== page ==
Many of the galls were the typical, spherical homes of goldenrod gall fly larvae. But as I started sorting through and cutting them open, I found one that didn’t match. It wasn’t much different—only slightly taller than wide, with some raised ridges. I knew that its real differences were hidden inside. A sharp knife around the equator of the gall soon revealed a hollow center with a shiny brown shell rattling around. The shell was the dried out puparium (like a chrysalis) of the goldenrod gall moth—Gnorimoschema gallaesolidaginis—whose larva created this elliptical gall.

An elliptical gall formed by a gall moth on a goldenrod plant. Photo by Emily Stone.

As I rolled the thin, mummy-like shell in my fingers, it cracked open. The split did not reveal a metamorphosing moth pupa changing from larva to adult. Instead, dozens of tiny, white, translucent larvae—each only about 2 mm long—spilled out of the hollow cylinder. Any normal person would have been grossed out. I was thrilled! The moth larvae are parasites on goldenrod, and they themselves are victims of many different parasites. I wrote about this in 2017, when all I found was a hollow, hole-riddled shell, cleaned out by the larvae of a tiny wasp.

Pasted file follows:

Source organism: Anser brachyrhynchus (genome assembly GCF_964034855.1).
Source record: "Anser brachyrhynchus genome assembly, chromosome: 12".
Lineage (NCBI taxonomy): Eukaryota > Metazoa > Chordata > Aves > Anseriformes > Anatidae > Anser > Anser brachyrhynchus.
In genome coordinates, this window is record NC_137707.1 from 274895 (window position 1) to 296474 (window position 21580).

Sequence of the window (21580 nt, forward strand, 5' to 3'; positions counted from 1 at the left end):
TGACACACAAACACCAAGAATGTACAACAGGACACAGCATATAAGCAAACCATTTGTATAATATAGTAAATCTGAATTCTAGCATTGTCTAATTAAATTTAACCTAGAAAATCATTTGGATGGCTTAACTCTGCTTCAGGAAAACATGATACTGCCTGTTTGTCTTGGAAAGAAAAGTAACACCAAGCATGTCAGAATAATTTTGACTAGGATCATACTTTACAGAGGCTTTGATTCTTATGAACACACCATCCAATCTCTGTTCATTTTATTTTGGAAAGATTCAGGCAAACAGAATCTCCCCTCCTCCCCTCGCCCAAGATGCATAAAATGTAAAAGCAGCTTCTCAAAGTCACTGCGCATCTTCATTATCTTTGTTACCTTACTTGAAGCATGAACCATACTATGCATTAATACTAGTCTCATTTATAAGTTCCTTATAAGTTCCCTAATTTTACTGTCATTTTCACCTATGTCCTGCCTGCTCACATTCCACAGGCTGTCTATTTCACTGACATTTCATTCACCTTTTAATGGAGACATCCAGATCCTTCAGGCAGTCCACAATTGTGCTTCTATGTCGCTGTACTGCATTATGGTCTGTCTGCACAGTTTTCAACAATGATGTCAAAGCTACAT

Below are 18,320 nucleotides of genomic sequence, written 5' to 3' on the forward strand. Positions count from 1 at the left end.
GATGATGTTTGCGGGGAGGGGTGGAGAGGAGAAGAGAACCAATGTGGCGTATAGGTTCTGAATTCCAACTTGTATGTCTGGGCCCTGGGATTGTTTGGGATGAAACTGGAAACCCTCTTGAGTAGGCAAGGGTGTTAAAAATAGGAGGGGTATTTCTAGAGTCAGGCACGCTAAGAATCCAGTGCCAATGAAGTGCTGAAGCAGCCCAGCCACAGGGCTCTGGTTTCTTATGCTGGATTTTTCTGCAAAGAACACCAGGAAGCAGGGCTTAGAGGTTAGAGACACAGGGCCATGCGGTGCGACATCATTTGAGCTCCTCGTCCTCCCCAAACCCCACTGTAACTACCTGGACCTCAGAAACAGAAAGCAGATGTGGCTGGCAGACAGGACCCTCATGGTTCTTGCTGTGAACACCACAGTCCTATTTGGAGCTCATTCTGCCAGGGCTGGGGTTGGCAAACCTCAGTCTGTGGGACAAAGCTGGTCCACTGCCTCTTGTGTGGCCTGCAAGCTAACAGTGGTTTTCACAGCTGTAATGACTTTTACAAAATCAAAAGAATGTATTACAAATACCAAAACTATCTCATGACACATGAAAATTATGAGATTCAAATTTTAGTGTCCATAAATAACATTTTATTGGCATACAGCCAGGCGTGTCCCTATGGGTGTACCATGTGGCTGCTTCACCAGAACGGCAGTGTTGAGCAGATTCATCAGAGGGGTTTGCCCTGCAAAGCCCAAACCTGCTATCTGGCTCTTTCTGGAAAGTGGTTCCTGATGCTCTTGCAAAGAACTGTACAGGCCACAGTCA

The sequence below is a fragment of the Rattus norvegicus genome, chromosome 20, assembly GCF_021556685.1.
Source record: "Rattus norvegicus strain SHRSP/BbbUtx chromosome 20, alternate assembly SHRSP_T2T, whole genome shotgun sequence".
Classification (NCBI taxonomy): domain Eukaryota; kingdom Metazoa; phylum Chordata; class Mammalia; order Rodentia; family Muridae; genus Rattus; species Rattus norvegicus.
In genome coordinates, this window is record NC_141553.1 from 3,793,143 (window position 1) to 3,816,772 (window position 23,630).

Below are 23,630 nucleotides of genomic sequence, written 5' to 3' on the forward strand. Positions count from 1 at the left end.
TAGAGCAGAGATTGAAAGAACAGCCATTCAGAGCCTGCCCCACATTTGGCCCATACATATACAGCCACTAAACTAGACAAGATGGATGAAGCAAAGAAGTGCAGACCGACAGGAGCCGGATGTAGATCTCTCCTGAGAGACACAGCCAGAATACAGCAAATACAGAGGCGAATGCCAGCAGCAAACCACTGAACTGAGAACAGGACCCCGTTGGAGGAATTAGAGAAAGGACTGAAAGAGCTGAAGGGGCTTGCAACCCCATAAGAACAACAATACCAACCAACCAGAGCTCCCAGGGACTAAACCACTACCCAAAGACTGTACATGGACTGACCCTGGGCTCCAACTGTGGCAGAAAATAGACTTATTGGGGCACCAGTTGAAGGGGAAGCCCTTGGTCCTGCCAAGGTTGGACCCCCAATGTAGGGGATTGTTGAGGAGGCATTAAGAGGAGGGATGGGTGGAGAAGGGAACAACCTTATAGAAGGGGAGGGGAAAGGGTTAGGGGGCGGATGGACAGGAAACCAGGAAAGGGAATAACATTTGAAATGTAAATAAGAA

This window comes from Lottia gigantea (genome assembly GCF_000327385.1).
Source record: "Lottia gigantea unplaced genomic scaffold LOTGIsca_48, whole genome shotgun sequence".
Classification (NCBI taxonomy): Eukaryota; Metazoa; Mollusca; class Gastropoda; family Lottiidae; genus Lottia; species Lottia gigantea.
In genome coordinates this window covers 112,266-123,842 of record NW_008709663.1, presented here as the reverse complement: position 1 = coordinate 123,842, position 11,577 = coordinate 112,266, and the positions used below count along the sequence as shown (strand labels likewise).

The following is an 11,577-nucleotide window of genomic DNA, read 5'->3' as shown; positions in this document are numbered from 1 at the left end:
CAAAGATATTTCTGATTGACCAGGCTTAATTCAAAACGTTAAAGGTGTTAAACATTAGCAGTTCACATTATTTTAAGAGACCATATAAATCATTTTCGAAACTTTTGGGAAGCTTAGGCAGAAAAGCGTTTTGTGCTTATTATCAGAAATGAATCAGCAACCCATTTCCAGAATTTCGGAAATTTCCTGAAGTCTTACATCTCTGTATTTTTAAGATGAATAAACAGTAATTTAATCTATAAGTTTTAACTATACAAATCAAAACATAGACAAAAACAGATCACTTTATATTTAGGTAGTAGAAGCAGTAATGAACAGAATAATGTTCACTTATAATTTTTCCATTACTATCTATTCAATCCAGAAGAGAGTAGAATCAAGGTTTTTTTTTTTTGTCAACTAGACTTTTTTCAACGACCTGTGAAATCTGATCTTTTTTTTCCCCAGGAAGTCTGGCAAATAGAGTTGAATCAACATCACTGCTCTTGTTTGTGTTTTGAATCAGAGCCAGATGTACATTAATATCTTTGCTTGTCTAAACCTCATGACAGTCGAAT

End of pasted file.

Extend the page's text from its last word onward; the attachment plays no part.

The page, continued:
The shiny shell of a gall moth puparium—only 2 mm in diameter—cracked open to reveal a mess of tiny parasitic wasp larvae that ate their host. Photo by Emily Stone.

Based on some research and inquiries, these translucent larvae probably belong to a different species of tiny, parasitic wasp. While wasps like these can’t sting us—their ovipositors are just for depositing eggs—they do play an enormous, and largely hidden, role in our ecosystems by keeping the populations of other insects in check.

I currently have some of the larvae tucked away in a Mason jar with a damp paper towel in the hope that they will metamorphose into adults and give us more clues as to their identity.

In the meantime, I found another curious pattern in the lines of my winter woods.

On several snowshoe hikes recently, I’ve gazed up at the lace of bare branches silhouetted against the sky, and found one tree among them covered in lumps. While these woody balls persist through the summer, they are out of sight and out of mind—hidden by that wash of green.

Like the lumps on goldenrod stems, I figured that these were probably galls. Plant galls are simply abnormal outgrowths triggered by everything from viruses, fungi, bacteria, insects, and mites, to other plants. Which of those parasites could trigger such persistent, woody galls?